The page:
If you think about all the places your personal information could possibly be stored, it’s a little overwhelming. For example, any of the places where you went to school have your name, birthdate, Social Security number and other personal data on file, and who knows what happens to those records after you leave. In the worst-case scenario, someone could find them decades later and use the information to steal your identity.
That’s what a former staffer at a high school in Florida is accused of doing. Delvis Demaine Rogers, who used to be an assistant band director at a Broward County high school, has pleaded not guilty to identity theft, among other charges, after investigators say they found records of Broward County high school students — including their names, birthdates and Social Security numbers — at Rogers’ home, the Sun Sentinel reported. Some of the records dated back to the late 1990s and 2000s.
Investigators say they found a lot more than those school records. In October, agents say they found thousands of documents in Rogers’ home bearing names, birthdates and Social Security numbers. Between Jan. 20, 2014 and April 20, 2014, 419 suspicious tax returns were filed from Rogers’ home, which he admitted filing in a taped interview with police, according to the Sun Sentinel. At the time of that interview, Rogers was employed as a band director at an international school in Miami-Dade County, but he previously worked as an assistant band director at a Broward County School District high school.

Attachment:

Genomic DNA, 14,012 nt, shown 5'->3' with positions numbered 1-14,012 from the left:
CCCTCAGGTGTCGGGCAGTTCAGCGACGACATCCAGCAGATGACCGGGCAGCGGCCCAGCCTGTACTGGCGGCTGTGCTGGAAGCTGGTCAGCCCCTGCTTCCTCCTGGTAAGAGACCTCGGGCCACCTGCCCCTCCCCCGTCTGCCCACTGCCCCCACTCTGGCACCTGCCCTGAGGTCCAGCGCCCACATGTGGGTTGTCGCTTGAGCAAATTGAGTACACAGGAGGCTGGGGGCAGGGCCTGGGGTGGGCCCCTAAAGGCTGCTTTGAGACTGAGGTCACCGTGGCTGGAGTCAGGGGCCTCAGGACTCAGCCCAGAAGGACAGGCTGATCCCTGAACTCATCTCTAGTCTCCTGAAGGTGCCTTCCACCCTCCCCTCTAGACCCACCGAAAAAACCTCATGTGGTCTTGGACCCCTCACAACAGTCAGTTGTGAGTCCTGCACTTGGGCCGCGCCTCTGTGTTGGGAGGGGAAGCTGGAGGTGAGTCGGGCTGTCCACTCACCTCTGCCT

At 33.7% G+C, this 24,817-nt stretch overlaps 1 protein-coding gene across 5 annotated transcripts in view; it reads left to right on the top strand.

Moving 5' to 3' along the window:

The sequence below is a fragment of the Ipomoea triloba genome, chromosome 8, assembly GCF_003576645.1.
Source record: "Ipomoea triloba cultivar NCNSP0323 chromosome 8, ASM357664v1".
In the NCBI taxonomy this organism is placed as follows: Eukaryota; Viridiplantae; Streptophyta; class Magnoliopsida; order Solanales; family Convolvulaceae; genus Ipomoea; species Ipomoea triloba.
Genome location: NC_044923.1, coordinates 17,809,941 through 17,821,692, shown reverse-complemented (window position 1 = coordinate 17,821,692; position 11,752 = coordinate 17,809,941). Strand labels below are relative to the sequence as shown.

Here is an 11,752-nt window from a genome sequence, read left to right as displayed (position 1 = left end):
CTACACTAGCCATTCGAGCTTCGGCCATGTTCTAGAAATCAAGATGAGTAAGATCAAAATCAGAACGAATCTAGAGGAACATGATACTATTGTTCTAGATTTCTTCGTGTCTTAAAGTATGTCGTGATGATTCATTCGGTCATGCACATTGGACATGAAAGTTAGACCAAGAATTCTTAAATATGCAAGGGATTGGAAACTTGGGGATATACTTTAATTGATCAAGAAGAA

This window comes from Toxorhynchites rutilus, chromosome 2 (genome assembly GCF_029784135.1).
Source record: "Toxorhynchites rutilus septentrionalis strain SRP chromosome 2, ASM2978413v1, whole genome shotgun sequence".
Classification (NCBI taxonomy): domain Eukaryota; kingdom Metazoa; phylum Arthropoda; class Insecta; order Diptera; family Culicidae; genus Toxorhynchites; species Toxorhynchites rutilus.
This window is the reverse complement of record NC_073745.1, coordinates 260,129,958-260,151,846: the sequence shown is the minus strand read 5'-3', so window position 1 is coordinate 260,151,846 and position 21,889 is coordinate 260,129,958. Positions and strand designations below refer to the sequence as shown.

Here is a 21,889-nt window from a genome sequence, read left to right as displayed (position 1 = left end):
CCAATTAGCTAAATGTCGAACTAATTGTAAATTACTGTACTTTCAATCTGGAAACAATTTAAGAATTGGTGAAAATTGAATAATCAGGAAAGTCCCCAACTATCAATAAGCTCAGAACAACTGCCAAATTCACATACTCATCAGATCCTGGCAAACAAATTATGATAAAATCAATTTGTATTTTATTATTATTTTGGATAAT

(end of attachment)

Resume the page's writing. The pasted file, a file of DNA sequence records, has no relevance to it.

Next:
Rogers’ case is in progress, but what he’s accused of — stealing records to commit identity theft — is an example of how a consumer can do everything right and still become a victim of identity theft and fraud. It’s impossible to control how people or organizations that possess your personal information safeguard it. Because of this, it’s important to closely watch your credit and financial accounts for signs of fraud (you can get your free credit report summary monthly from Credit.com to watch for potential problems). And as soon as you realize someone may have stolen your identity — for example, your tax return is rejected because someone already filed one using your Social Security number — you need to start damage control. You can set fraud alerts on or freeze your credit files, file a police report, report the issue to the Federal Trade Commission, dispute inaccurate information on your credit report, whatever is necessary. The key to minimizing damage is to act quickly.
More on Identity Theft:
- How Can You Tell If Your Identity Has Been Stolen?
- What Should I Do If I’m a Victim of Identity Theft?
- How Credit Impacts Your Day-to-Day Life